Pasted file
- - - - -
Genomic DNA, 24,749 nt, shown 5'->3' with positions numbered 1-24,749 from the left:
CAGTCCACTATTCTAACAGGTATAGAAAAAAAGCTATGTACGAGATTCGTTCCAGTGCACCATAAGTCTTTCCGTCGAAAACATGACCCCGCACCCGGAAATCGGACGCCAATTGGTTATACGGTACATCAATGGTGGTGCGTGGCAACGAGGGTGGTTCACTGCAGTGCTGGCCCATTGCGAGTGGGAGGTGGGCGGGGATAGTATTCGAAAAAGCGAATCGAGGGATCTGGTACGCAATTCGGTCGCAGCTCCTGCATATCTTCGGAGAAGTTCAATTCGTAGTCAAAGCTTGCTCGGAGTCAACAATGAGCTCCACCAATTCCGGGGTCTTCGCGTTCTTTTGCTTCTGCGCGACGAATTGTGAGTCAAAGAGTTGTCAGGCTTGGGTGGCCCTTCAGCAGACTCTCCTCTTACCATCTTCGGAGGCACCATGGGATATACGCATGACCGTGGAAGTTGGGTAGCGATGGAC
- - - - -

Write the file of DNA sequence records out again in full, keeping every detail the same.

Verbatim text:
Genomic DNA, 24,749 nt, shown 5'->3' with positions numbered 1-24,749 from the left:
CAGTCCACTATTCTAACAGGTATAGAAAAAAAGCTATGTACGAGATTCGTTCCAGTGCACCATAAGTCTTTCCGTCGAAAACATGACCCCGCACCCGGAAATCGGACGCCAATTGGTTATACGGTACATCAATGGTGGTGCGTGGCAACGAGGGTGGTTCACTGCAGTGCTGGCCCATTGCGAGTGGGAGGTGGGCGGGGATAGTATTCGAAAAAGCGAATCGAGGGATCTGGTACGCAATTCGGTCGCAGCTCCTGCATATCTTCGGAGAAGTTCAATTCGTAGTCAAAGCTTGCTCGGAGTCAACAATGAGCTCCACCAATTCCGGGGTCTTCGCGTTCTTTTGCTTCTGCGCGACGAATTGTGAGTCAAAGAGTTGTCAGGCTTGGGTGGCCCTTCAGCAGACTCTCCTCTTACCATCTTCGGAGGCACCATGGGATATACGCATGACCGTGGAAGTTGGGTAGCGATGGAC